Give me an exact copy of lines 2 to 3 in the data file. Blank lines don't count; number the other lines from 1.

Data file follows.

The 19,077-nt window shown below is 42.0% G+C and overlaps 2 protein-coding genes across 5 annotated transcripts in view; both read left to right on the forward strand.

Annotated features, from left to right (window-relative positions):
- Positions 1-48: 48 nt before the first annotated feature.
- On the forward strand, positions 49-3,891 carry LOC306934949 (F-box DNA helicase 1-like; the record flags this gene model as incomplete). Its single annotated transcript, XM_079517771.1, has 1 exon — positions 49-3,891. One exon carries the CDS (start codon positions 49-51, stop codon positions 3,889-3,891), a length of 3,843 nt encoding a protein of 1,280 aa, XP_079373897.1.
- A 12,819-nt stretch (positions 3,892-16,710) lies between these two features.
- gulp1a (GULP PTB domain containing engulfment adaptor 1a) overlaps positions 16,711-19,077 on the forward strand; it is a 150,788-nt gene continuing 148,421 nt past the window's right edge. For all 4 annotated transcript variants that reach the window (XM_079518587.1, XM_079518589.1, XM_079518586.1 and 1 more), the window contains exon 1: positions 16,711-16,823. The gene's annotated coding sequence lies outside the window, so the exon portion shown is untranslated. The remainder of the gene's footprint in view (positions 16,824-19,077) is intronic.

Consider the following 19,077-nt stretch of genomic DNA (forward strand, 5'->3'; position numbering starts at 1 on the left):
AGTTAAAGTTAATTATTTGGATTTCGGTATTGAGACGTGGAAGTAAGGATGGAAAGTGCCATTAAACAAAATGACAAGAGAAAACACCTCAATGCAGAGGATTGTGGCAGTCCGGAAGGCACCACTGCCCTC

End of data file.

Annotated features, from left to right (window-relative positions):
- Positions 1-48: 48 nt before the first annotated feature.